3F-flee the cat leave inside the house
'The cat (fem.) flees out of the house.'
*3odrellha ta radrel ta muruktla.
3M-hunt-PL the hunter the deer-PL
'The hunter hunts the deer (masc. pl.).'
*3omil ta majan ta radrel ta pinis.
3M-give the girl the hunter the spear
'The girl gives the spear to the hunter (masc.).'
If the absolutive argument is pronominal, the pronoun can be dropped:
*Kidrel ta radrel.
1-hunt the hunter
'The hunter hunts me.'
There are two moods: realis (unmarked) and irrealis (prefix *rhi-).
*Marhipim ta limin leng dram ta tamar.
3F-IRR-flee the cat leave inside the house
'The cat would flee out of the house.'
The tense/aspect forms are present (unmarked), imperfective past (prefix *do-), perfective past (prefix *ta-).
The antipassive suffix is *-rhi. If present, it detransitivizes the verb, and the agent becomes the new absolutive argument.
'We hunted deer.'
'We went hunting.'
Finally, if the ergative argument (subject of a mono- or ditransitive sentence) is a pronoun, this is encliticized to the verb.
'We hunted deer.'
All the Razaric languages are head-initial, and there are no signs that this was different in any part of the reconstructible history, so a head-initial word order is to be reconstructed for Proto-Razaric as well.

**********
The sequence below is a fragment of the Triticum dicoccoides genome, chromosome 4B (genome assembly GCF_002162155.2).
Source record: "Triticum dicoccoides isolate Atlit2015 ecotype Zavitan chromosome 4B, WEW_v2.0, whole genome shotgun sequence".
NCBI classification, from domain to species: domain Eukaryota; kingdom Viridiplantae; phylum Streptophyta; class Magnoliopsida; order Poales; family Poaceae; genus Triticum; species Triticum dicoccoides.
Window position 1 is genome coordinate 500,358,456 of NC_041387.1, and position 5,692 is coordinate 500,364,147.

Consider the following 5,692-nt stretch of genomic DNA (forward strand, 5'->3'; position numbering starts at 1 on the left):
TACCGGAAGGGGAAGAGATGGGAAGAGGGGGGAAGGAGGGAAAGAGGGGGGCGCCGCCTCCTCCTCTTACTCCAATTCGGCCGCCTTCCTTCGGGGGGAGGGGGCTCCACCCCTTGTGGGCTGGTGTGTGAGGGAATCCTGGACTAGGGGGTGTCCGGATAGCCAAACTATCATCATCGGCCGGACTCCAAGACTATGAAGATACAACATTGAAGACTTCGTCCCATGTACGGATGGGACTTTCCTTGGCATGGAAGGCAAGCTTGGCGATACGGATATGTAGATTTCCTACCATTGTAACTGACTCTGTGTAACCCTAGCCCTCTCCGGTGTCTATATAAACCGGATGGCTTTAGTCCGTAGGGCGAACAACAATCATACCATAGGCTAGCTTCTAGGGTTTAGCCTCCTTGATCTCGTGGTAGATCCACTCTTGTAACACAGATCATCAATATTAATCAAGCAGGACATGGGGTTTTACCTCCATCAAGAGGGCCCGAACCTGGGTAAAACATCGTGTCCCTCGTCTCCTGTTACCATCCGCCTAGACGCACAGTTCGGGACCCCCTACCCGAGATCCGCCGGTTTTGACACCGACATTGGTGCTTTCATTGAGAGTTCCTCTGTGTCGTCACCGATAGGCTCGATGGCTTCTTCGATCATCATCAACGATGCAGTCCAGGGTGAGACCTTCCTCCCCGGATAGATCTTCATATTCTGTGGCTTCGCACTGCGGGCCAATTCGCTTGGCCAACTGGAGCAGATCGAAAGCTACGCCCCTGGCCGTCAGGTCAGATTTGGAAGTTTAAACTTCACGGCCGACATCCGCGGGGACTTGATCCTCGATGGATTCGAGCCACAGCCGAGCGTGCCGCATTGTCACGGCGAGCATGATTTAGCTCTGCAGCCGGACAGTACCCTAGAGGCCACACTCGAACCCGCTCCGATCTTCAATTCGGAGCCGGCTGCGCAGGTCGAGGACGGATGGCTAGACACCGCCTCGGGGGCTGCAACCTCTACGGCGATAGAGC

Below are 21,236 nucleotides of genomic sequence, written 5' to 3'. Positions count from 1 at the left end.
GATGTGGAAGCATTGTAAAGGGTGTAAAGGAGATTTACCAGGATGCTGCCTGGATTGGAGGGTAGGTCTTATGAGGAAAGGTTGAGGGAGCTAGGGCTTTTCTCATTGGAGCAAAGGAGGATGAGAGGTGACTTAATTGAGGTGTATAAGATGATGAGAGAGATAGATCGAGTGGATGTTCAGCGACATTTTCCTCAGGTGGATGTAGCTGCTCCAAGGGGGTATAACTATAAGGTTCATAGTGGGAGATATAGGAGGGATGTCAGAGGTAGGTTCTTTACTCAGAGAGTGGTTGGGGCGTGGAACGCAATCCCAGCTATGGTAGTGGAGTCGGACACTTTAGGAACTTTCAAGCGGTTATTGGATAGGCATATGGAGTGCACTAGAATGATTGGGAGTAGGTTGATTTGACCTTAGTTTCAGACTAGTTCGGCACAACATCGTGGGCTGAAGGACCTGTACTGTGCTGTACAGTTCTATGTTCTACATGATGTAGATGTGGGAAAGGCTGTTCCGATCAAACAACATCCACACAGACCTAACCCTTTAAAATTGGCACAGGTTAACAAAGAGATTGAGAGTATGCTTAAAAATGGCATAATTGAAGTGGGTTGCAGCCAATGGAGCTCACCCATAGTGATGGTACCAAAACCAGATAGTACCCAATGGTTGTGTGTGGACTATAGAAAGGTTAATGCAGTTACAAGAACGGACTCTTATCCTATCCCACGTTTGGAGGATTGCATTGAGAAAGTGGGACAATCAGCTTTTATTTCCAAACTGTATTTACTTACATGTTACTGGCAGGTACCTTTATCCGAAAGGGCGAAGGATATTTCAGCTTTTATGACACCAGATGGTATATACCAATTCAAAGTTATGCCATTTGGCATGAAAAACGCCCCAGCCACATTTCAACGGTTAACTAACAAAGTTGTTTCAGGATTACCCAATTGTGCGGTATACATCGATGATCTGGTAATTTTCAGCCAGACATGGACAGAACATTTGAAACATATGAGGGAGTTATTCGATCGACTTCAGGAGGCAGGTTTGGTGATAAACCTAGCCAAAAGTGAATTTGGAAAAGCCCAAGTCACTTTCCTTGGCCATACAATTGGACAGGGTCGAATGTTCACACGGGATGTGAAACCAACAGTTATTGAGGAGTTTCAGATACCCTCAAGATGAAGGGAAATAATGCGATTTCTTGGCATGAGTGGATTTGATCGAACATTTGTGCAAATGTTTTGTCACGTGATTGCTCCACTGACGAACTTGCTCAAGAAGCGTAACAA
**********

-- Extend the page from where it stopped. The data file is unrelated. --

The Noun Phrase
In the noun phrase, the definite article, if present, comes first. Numerals also predece the noun, but all other modifiers follow.
'a long spear'
*ta pinis 3obal
the spear M-long
'the long spear'
*tsang pinistla 3obaltla
two spear-PL M-long-PL
'two long spears'
Genitives just follow the noun:
*pinis ta radrel
spear the hunter
'the hunter's spear'
Such a NP is definite without an article.
Demonstratives are placed at the end of the NP, and a definite article appears:
*ta pinis 3obal taw
the spear M-long this
'this long spear'
*ta tsang pinistla 3obaltla tatla
the two spear-PL M-long-PL this-PL
'these two long spears'
There are two types of clauses: finite and infinite. Finite clauses begin with a finite verb; infinite clauses begin with a verbal noun.
Some examples of finite clauses are given in the Verbs section. The word order in the clause probably was fixed: the verb goes first, followed by the subject, the indirect object and the direct object in this order. Some rearrangements may have been possible if verb agreement or animacy (transitive subjects are rarely inanimate) allowed for "reconstructing" the "correct" order. Adverbs and prepositional phrases were usually placed at the end of the clause. If the absolutive argument (intranstive: subject; transitive: object; ditransitive: indirect object) is pronominal, it can be omitted.